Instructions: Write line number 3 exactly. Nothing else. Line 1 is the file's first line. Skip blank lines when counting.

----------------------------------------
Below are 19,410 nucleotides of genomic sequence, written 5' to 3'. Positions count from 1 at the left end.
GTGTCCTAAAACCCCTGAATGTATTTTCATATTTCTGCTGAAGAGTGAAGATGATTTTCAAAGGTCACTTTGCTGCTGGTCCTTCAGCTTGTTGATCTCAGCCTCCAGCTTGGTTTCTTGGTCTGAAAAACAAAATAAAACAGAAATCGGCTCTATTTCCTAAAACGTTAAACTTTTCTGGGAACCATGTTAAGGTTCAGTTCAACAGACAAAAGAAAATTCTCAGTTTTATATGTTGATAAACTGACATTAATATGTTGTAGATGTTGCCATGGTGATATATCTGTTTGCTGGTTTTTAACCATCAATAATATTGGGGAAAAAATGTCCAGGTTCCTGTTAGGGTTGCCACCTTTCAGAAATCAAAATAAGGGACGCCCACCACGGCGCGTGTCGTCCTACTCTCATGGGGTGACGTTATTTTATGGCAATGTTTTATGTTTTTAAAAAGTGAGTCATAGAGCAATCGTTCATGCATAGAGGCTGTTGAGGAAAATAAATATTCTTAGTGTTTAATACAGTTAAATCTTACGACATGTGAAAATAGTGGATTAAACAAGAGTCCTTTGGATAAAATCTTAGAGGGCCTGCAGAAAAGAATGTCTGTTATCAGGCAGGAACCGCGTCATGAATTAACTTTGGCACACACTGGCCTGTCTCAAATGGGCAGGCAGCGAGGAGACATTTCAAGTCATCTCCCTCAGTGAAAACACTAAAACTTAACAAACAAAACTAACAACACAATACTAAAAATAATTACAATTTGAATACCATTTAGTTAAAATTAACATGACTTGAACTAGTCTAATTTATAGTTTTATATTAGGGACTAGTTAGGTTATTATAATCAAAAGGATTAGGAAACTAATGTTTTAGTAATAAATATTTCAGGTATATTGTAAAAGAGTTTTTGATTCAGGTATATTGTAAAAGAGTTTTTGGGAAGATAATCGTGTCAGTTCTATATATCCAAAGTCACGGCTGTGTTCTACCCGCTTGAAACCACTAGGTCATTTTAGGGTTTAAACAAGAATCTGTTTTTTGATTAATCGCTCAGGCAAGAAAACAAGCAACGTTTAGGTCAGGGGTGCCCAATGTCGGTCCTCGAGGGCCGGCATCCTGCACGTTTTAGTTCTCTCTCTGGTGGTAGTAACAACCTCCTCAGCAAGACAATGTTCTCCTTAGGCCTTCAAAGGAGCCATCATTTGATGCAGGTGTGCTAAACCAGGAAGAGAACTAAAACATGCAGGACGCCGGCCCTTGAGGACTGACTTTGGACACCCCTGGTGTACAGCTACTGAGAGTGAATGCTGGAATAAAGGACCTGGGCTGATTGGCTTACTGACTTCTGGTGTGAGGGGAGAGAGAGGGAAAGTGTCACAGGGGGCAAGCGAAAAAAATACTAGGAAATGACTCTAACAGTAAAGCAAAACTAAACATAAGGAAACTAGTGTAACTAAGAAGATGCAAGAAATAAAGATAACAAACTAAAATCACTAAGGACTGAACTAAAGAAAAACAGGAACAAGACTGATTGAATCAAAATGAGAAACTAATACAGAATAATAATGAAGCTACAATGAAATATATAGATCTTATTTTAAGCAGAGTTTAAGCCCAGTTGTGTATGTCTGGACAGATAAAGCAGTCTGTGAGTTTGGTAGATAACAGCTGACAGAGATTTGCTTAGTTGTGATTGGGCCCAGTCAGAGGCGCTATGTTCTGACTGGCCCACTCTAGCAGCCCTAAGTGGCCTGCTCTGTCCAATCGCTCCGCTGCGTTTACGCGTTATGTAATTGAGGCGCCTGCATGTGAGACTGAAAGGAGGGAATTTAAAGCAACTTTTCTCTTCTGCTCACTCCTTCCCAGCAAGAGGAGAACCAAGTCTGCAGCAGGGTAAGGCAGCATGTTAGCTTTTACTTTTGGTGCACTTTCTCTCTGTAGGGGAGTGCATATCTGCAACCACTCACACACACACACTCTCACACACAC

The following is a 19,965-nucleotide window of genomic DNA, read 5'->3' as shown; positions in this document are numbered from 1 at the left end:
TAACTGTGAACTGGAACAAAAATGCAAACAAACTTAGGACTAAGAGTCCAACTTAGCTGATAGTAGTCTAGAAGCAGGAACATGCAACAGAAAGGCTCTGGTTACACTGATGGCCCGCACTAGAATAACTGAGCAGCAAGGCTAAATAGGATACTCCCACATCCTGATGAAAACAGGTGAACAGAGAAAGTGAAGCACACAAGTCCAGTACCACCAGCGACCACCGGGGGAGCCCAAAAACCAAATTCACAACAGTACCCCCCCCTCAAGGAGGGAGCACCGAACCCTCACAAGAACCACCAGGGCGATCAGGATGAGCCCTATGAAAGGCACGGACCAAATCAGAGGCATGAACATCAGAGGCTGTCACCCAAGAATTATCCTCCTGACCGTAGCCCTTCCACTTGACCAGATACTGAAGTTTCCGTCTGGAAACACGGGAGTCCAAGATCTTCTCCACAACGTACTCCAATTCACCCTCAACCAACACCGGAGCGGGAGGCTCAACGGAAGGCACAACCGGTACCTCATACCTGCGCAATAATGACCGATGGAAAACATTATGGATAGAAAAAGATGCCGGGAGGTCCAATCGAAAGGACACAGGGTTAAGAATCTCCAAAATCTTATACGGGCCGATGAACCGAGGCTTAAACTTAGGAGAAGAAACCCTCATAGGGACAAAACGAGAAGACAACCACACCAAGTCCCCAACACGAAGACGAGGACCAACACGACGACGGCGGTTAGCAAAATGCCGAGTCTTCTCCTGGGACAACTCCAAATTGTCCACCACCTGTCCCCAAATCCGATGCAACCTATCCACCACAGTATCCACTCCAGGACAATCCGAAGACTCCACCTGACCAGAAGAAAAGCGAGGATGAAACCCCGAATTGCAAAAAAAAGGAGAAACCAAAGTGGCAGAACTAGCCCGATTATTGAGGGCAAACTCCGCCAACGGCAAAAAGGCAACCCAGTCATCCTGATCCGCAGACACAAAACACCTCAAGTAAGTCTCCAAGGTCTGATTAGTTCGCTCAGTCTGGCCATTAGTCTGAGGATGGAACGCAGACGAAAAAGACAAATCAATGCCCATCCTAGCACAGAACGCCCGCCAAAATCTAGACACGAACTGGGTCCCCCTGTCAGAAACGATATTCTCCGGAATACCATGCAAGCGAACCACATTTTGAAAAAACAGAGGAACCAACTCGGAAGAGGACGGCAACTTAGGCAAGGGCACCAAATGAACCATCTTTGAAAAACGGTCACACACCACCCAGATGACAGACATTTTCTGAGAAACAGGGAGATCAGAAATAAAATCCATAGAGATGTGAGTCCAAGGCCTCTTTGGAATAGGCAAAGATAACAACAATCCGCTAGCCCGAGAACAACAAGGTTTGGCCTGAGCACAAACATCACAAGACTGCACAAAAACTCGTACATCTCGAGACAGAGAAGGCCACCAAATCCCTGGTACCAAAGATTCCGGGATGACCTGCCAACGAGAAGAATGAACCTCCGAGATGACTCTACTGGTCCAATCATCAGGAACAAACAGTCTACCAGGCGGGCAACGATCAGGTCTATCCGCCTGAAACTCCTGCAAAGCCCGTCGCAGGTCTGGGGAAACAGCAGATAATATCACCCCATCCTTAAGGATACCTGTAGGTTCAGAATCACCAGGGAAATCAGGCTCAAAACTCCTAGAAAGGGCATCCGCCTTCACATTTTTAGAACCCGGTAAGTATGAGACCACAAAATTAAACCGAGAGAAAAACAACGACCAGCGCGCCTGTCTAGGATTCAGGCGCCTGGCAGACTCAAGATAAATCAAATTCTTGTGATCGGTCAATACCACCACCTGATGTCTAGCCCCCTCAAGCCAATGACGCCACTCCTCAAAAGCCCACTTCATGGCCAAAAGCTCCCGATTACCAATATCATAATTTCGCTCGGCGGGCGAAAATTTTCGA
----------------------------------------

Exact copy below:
The following is a 19,965-nucleotide window of genomic DNA, read 5'->3' as shown; positions in this document are numbered from 1 at the left end: